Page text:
10.
The allocations of transport aircraft to Great Britain for 1943 remain open to discussion and will be revised later in this year.
11.
Aircraft and allied equipment supplied to the British under this agreement will be accompanied and maintained by a full range of spare parts, including spare engines, spare propellers and other spare units, according to the current scales approved by the Joint Aircraft Committee.
12.
This agreement shall not disturb the existing arrangements for export to the United Kingdom and other parts of the British Empire of engines, propellers and other component parts for aircraft of British types duly authorised by the Joint Aircraft Committee and required to balance the aircraft programme in these countries.
13.
It is recognised that a renewed air offensive on a large scale against the British Isles might quickly deprive the British of a substantial proportion of their own production of aircraft. In the event [Page 472] of any serious disturbance of British production from this cause a new position will have arisen and new allocations would be necessary.
14.
The present allocations of trainer aircraft will hold good until the repercussions of this agreement upon requirements in crews have been analysed, when the trainer allocations will be adjusted by agreement.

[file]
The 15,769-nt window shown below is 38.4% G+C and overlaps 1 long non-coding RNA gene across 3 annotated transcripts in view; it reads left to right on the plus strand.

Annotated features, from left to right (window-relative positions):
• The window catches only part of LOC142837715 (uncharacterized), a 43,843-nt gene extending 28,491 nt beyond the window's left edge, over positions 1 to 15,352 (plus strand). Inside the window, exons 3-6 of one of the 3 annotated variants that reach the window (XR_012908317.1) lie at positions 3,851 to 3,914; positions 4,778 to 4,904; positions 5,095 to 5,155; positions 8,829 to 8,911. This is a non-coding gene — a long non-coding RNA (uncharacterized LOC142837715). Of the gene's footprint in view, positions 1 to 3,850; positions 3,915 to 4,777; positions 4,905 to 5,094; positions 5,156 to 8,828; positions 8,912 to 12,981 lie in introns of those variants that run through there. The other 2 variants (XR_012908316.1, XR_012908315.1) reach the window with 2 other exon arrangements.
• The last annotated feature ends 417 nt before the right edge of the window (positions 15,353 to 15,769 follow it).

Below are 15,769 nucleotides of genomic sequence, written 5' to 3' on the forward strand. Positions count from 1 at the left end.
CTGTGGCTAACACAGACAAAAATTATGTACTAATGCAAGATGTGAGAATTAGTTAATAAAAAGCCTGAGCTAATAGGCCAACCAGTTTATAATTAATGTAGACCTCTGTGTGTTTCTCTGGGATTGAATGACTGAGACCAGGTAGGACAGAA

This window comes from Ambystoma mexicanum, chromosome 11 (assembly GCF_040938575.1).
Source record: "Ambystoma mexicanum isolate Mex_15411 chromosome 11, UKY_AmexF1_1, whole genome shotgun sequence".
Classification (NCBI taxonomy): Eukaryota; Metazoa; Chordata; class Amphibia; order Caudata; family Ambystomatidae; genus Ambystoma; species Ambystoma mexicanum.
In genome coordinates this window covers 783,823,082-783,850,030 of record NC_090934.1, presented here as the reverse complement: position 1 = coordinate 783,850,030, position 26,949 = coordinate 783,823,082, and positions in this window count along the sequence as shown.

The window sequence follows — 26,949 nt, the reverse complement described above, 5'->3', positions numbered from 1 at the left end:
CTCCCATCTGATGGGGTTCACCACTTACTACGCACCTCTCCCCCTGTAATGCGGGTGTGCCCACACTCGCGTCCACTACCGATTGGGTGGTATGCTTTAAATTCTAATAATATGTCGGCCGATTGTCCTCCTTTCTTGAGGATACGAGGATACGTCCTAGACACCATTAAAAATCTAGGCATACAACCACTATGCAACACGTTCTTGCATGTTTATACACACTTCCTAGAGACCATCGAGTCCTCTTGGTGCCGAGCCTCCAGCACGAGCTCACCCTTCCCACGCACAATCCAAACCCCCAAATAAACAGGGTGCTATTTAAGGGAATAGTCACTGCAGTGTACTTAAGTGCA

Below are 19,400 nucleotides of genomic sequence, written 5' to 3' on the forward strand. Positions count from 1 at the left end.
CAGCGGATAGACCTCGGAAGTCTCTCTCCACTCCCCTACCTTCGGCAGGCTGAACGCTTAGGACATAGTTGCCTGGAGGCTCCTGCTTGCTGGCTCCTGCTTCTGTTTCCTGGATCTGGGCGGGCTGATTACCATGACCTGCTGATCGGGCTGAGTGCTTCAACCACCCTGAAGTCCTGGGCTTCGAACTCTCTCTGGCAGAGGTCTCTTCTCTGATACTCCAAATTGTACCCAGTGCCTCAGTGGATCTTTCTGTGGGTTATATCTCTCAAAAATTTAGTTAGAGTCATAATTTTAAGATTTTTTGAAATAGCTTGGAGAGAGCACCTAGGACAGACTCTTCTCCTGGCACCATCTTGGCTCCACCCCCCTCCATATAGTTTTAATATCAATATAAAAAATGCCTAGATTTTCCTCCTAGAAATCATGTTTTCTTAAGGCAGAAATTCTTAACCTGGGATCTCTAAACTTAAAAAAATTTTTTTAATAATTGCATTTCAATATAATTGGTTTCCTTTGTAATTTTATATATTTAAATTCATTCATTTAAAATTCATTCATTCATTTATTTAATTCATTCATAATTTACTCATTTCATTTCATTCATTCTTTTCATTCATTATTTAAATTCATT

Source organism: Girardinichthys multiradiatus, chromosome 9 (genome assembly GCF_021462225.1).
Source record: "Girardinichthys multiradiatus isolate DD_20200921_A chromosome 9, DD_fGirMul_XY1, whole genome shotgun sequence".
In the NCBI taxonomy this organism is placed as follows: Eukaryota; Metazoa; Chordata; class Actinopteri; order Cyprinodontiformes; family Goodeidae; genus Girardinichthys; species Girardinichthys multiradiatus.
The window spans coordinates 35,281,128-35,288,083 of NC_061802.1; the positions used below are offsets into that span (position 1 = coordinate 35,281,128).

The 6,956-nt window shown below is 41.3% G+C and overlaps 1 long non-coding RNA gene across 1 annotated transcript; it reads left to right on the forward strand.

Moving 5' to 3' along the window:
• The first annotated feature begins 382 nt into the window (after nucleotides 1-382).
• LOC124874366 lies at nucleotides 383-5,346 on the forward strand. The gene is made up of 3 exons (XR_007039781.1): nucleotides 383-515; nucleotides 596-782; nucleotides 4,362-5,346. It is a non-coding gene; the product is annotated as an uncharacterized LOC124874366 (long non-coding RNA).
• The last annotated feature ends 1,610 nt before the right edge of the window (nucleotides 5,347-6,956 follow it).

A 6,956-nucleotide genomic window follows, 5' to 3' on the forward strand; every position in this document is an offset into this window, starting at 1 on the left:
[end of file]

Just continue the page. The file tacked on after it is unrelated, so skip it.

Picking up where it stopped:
15.
Allocations of communication aircraft for the remainder of 1942 are not covered by this agreement and remain open to discussion.
Signed:
H. H. Arnold

Lieutenant General, U.S.A.
Commanding General, Army Air Forces
J. H. Towers

Rear Admiral, U.S.N.
Chief of the Bureau of Aeronautics, Navy Department
J. C. Slessor

Air Vice-Marshal, for R.A.F.
The Chief of the Air Staff 4

21 June, 1942.

  1. Discussions leading to the conclusion of this agreement were begun in London at the end of May 1942 during a visit there by Arnold and Towers. The discussions, which continued in Washington following the return of Arnold and Towers at the beginning of June, are described in Wesley Frank Craven and James Lea Cate, The Army Aw Forces in World War II, vol. i, Plans and Early Operations January 1989 to August 1942 (Chicago: The University of Chicago Press, 1948), p. 567. The agreement was approved by Roosevelt and Churchill on the afternoon of June 22; see the editorial note, ante, p. 440. Roosevelt had already expressed his acceptance of the proposed agreement on June 12, 1942, in his telegram 157 to Churchill, which reads in part as follows: